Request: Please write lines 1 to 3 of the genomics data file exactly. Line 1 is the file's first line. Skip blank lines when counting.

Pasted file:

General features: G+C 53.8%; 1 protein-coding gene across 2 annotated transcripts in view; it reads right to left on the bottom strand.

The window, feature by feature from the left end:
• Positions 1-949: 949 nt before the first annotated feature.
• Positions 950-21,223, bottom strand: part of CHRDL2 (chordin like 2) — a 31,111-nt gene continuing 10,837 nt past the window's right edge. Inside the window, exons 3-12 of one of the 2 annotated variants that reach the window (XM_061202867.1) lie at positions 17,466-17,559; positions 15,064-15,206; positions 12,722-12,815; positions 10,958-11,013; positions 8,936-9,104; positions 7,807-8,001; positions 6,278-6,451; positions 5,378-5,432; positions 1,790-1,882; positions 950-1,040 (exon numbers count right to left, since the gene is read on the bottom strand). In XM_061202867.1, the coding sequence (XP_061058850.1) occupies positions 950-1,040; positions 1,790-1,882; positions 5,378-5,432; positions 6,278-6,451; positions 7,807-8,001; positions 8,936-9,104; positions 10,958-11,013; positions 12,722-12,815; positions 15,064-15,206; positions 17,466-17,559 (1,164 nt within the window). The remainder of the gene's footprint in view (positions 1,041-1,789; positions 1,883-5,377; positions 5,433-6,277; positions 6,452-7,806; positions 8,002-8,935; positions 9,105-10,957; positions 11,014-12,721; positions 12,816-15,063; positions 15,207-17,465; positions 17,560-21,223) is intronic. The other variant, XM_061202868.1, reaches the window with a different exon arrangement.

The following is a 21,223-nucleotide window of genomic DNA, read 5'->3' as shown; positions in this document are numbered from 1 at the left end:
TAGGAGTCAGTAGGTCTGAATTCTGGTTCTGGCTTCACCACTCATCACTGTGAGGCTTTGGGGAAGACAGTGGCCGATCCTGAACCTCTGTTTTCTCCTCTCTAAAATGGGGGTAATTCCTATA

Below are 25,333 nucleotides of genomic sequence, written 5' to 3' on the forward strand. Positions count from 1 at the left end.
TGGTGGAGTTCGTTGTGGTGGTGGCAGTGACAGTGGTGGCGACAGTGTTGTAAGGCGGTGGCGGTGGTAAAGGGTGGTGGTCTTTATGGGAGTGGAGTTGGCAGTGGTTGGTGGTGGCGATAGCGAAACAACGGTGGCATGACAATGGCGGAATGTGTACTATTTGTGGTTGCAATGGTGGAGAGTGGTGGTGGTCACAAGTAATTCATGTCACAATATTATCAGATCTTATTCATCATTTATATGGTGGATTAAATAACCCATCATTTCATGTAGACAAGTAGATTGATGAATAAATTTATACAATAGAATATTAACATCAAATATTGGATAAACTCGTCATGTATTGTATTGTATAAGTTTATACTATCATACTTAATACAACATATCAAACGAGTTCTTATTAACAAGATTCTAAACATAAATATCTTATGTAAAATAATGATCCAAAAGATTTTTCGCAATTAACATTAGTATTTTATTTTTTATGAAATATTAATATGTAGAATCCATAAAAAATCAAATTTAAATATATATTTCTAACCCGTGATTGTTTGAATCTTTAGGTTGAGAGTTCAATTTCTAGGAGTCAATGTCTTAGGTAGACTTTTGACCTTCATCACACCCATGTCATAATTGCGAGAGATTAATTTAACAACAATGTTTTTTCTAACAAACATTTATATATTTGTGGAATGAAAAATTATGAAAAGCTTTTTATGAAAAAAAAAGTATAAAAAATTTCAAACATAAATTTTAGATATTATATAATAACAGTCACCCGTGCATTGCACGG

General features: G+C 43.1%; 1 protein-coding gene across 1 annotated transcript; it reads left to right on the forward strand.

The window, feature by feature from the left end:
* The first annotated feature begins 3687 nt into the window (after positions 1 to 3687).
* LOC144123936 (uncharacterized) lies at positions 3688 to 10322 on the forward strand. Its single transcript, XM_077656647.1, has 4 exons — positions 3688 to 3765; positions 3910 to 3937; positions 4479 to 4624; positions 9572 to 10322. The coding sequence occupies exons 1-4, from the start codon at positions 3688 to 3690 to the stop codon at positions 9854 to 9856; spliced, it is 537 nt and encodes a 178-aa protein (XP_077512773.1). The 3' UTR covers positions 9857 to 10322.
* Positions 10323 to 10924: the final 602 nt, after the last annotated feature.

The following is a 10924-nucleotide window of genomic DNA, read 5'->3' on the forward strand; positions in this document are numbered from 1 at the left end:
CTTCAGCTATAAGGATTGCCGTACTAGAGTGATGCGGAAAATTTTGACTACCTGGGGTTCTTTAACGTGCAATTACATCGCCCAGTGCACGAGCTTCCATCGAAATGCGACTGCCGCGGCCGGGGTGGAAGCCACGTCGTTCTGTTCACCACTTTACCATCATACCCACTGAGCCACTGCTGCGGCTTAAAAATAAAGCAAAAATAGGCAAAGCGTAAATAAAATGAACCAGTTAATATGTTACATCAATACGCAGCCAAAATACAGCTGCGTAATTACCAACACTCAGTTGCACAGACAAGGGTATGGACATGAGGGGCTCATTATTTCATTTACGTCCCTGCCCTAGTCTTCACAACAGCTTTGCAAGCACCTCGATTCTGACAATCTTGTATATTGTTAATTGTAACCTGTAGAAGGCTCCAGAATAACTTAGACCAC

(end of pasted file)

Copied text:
General features: G+C 53.8%; 1 protein-coding gene across 2 annotated transcripts in view; it reads right to left on the bottom strand.

The window, feature by feature from the left end:
• Positions 1-949: 949 nt before the first annotated feature.